Sadye Daggs was an amazing wife and mother, organ player, singer ... an altogether extraordinary person. She was quick-witted and humorous and always had an open door policy for friends and neighbors in need.
In 2001, when I was 19 years old, I learned that Grandma Sadye had Alzheimer’s disease.
She loved my grandfather, Percy Senior, dearly. My grandmother and grandfather were my first example of what a loving marriage (of 54 years!) could look like. Not only were they both pillars in the community, they created a culture of love and service in our family. We were taught that taking care of each other and taking care of others was important.
I wanted a life like theirs.
Growing up, my grandma and I would watch Jeopardy! and Wheel of Fortune and I would help her with crossword puzzles. I can remember her sitting at the organ the first time I played in front of my church congregation, when I recited Dr. King’s “I Have A Dream” speech, and the first and last time I sang a solo.
Years later, as her dementia progressed, I went to live with my grandma to help care for her for several months. That was when I truly became familiar with what Alzheimer’s disease was and how it affects a person you love.
Seeing this generous, joyous person not be her typical self wasn’t easy. Long gone were the days when she made her Sunday dinners with corn and potatoes and collard greens from my grandfather’s garden. Long gone were her sweet potato and apple pies.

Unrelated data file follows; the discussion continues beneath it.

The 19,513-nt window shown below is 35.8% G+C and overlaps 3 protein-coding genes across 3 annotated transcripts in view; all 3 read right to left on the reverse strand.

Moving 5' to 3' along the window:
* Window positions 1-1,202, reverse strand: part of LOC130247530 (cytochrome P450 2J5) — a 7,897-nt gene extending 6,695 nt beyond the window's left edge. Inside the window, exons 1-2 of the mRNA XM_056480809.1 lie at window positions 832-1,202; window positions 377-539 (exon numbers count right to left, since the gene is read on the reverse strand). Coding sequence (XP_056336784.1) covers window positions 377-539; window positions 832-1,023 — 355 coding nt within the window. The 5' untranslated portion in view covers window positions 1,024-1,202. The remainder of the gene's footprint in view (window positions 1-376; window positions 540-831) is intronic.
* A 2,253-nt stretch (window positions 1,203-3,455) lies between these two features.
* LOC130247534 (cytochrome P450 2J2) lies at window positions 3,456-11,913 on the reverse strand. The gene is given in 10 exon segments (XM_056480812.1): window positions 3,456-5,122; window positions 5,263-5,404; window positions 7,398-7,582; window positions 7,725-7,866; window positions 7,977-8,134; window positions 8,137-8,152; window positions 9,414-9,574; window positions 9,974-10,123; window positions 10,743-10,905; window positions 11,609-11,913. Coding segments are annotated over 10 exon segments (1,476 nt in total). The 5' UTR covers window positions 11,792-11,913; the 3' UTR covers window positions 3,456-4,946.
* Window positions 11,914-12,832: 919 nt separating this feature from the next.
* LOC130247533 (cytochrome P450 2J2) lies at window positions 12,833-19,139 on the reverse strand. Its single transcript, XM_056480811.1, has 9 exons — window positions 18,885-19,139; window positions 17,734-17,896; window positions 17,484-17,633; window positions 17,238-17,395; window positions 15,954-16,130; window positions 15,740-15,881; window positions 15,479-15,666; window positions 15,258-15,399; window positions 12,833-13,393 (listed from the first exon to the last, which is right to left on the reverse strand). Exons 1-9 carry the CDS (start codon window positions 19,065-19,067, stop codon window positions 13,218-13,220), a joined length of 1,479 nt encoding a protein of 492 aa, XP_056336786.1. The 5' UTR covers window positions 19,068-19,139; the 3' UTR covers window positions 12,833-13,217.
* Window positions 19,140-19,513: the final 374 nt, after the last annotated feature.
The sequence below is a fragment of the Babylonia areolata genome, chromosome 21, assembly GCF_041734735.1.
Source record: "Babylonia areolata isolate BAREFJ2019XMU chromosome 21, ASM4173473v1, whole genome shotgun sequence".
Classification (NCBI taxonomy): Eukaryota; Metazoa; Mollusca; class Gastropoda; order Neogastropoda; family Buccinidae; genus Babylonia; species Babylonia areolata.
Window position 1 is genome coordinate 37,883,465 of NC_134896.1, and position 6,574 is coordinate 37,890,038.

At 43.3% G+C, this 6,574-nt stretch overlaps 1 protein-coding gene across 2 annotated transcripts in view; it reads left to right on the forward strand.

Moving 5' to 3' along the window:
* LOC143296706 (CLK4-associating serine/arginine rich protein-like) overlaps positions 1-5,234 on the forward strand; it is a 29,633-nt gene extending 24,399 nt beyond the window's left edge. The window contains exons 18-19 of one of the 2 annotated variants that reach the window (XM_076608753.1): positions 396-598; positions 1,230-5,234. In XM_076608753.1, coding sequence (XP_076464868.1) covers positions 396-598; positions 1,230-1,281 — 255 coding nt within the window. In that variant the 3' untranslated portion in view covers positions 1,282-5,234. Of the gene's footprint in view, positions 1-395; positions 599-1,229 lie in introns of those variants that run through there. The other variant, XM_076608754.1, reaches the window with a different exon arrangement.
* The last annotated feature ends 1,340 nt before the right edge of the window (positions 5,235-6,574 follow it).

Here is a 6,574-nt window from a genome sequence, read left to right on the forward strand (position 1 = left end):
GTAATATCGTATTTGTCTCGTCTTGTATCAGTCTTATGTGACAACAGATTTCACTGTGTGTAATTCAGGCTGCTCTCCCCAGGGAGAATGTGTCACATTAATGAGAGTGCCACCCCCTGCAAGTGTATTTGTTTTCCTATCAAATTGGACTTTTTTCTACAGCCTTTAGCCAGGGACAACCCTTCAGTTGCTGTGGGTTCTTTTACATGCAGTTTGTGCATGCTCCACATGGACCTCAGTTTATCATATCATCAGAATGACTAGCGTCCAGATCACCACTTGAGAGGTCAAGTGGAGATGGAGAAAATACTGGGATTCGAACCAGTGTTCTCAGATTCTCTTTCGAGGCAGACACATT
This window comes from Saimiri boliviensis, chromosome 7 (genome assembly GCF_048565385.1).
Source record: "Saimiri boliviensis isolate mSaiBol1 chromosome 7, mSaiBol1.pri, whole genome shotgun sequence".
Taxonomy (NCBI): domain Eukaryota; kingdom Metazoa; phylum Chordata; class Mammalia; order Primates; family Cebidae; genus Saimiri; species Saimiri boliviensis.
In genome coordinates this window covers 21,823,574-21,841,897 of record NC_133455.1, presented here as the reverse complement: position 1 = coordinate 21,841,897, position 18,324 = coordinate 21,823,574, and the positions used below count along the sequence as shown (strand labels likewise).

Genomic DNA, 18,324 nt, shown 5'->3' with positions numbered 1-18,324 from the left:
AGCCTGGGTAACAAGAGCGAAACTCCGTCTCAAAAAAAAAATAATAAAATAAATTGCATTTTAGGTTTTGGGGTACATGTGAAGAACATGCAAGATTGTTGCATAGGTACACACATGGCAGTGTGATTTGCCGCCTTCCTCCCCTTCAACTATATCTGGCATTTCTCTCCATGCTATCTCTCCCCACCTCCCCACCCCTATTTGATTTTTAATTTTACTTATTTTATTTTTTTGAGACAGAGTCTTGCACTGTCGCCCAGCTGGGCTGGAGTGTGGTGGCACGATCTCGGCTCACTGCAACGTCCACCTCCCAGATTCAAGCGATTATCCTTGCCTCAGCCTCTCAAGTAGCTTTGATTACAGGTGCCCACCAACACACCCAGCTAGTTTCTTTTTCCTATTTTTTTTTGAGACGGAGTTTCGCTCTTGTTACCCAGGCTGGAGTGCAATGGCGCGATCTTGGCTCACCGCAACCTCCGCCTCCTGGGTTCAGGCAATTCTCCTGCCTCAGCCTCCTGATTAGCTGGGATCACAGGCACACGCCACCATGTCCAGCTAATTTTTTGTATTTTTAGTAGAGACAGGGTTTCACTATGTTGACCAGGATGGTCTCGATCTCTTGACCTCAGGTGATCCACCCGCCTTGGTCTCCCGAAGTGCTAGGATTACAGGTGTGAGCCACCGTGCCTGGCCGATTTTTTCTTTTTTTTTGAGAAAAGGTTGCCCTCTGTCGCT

Seeing her become agitated or upset about being unable to remember things was also difficult. Sometimes she thought my father was my grandfather, or that I was my father. Sometimes she didn’t know why I was in her house. That was particularly tough.
After years of helping others, a true person of service, she couldn’t even help herself. Our beloved Sadye passed away on September 30, 2013.
After losing the matriarch of the family, it was difficult for my father and his four sisters to heal. In order for us to comprehend the emotional ride of Alzheimer’s and watching Grandma fade through the years, our entire family became involved in the local Walk to End Alzheimer’s in Long Beach, California. As a third generation Long Beach kid, being able to join our community and unite as a family, remembering Grandma, sharing memories and talking to other people who have gone through the same thing was the best way to honor her memory and her life.
I am still working toward a life like hers.
I want to provide for my family. I want to use my voice and offer any support I can to honor her memory and help those with Alzheimer’s and their families. I will do this with all of my energy and spirit with strength from all of my family who came together to help support my grandma.
This disease makes people forget the loved ones and the special moments that are the most important to them. This disease can affect your mother, your sister or your wife. It can affect your father, your brother, your husband … or you.
Alzheimer's disease has devastated millions of lives, but we are still here, and we are fighting back. Grandma Sadye’s faith, wisdom, dignity and unconditional love will always be with me in that fight.
About Percy: Actor Percy Daggs III is best known for his role as Wallace Fennel in the television series “Veronica Mars”. The show returned on July 19 for its highly-anticipated fourth season on Hulu. Percy is an Alzheimer’s Association Celebrity Champion.